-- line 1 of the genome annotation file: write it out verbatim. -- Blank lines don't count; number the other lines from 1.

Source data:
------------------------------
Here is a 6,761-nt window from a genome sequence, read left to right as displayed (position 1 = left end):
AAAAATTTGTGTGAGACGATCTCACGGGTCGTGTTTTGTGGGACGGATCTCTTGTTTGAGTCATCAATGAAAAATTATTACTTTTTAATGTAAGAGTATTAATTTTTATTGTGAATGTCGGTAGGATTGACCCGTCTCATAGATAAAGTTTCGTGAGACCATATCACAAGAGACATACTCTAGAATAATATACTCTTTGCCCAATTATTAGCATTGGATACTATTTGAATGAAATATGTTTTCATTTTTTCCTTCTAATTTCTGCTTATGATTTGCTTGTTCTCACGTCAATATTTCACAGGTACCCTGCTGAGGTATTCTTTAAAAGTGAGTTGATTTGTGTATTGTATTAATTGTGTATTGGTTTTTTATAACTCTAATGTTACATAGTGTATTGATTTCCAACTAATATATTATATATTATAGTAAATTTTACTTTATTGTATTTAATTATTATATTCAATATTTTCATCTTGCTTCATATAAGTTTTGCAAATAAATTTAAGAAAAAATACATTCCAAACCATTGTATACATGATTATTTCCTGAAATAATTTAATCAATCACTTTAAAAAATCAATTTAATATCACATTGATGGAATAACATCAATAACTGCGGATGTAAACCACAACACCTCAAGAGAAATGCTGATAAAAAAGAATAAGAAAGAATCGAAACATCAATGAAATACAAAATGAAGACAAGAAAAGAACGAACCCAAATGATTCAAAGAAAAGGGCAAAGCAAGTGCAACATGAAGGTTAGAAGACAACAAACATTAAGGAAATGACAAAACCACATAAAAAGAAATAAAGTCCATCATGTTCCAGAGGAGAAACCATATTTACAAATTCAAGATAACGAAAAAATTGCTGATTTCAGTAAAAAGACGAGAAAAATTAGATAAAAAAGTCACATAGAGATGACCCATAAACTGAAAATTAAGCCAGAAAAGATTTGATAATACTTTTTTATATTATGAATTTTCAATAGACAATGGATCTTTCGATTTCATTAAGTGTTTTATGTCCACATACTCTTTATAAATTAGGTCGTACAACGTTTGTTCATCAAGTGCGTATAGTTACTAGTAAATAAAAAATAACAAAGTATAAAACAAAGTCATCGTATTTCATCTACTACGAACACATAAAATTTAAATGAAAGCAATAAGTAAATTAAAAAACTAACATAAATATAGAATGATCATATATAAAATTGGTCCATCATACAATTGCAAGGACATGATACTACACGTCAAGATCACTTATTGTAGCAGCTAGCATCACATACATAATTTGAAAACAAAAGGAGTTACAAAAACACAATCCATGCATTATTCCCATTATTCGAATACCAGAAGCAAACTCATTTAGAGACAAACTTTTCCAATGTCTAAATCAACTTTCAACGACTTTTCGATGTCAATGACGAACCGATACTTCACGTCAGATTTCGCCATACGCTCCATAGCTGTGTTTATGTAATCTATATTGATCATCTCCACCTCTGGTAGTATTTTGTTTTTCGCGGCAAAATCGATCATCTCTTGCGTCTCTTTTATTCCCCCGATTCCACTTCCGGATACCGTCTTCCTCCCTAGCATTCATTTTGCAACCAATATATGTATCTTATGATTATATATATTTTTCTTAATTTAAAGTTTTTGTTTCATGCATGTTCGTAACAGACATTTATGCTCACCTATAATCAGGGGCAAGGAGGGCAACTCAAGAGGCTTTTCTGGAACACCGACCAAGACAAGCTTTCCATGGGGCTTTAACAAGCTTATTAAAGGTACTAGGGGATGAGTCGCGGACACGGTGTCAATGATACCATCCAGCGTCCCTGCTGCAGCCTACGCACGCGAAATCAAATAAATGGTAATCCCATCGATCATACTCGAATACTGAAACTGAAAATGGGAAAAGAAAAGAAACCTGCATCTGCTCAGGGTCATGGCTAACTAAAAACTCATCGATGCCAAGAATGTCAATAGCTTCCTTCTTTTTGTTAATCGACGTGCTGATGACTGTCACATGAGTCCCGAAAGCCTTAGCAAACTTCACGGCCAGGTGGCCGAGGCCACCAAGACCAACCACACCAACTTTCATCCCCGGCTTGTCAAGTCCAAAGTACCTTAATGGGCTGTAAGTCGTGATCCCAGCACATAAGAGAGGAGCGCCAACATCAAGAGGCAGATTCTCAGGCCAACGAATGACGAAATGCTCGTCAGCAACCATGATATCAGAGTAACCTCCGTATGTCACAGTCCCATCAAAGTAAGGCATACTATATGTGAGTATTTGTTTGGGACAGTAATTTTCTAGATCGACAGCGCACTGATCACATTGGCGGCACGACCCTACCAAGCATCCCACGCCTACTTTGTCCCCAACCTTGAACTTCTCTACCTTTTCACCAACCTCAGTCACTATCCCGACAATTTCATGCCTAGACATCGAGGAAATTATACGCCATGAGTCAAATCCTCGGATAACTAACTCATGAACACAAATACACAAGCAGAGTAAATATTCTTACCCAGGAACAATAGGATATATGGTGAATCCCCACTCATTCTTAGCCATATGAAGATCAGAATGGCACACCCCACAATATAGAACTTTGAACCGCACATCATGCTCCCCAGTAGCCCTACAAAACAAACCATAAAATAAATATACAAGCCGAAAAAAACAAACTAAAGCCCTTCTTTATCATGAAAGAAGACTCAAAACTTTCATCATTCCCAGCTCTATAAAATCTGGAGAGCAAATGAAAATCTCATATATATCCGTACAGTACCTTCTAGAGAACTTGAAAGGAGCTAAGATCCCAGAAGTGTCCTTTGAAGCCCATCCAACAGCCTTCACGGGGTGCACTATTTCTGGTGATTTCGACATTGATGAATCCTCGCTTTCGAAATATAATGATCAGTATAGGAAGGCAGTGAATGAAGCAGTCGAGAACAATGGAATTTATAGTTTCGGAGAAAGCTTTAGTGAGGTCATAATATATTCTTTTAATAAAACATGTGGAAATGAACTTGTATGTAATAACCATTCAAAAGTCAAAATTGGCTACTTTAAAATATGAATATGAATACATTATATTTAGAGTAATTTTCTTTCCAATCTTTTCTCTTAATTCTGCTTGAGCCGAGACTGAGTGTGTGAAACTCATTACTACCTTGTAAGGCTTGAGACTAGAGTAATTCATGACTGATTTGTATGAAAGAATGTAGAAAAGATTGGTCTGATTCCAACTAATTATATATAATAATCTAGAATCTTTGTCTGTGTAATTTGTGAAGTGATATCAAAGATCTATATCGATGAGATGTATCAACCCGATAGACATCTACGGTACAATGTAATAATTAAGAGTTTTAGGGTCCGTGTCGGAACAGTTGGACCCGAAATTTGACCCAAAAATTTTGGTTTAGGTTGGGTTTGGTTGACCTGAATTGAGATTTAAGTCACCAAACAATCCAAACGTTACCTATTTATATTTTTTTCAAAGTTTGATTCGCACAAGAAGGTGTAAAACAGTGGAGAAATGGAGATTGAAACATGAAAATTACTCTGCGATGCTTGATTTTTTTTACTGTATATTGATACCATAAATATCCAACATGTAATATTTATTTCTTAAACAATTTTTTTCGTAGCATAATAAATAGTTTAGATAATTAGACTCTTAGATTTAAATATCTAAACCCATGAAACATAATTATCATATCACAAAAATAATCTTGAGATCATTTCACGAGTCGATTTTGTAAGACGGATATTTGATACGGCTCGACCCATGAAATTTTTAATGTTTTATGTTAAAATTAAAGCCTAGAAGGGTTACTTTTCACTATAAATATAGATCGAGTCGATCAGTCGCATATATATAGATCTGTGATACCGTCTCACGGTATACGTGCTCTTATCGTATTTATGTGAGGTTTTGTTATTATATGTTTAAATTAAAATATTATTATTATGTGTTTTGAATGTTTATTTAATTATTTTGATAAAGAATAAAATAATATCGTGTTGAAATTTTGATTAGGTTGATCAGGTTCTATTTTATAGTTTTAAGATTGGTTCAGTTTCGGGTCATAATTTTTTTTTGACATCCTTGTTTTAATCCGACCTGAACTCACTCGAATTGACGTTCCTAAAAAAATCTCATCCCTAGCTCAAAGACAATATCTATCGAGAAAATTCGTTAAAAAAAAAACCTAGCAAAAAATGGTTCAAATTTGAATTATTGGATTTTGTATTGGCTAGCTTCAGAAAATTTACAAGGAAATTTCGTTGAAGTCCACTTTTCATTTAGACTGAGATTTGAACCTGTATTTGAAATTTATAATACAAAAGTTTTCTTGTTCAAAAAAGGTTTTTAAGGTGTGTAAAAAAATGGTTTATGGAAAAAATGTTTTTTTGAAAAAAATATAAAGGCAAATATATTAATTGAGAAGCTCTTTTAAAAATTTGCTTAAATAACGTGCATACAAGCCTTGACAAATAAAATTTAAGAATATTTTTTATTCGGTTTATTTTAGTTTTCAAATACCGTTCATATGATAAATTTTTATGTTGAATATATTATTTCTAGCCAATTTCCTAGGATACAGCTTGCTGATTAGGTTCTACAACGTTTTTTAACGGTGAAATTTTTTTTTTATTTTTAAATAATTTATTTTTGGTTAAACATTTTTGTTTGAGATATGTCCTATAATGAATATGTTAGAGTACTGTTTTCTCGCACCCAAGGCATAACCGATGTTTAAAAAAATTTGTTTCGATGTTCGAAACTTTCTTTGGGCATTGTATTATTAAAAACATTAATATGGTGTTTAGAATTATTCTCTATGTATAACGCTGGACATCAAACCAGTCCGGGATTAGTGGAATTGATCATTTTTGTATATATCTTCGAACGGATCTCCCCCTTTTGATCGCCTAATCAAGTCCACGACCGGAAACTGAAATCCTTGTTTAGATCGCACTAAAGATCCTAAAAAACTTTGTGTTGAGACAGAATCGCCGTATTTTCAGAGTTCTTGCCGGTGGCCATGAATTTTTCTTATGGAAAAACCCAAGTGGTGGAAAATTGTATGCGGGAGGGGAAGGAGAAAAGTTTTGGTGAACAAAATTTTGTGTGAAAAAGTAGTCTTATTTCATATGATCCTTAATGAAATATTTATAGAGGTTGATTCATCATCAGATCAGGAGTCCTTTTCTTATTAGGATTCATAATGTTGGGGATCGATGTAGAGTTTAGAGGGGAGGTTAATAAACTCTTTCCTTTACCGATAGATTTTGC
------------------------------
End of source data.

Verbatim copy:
Here is a 6,761-nt window from a genome sequence, read left to right as displayed (position 1 = left end):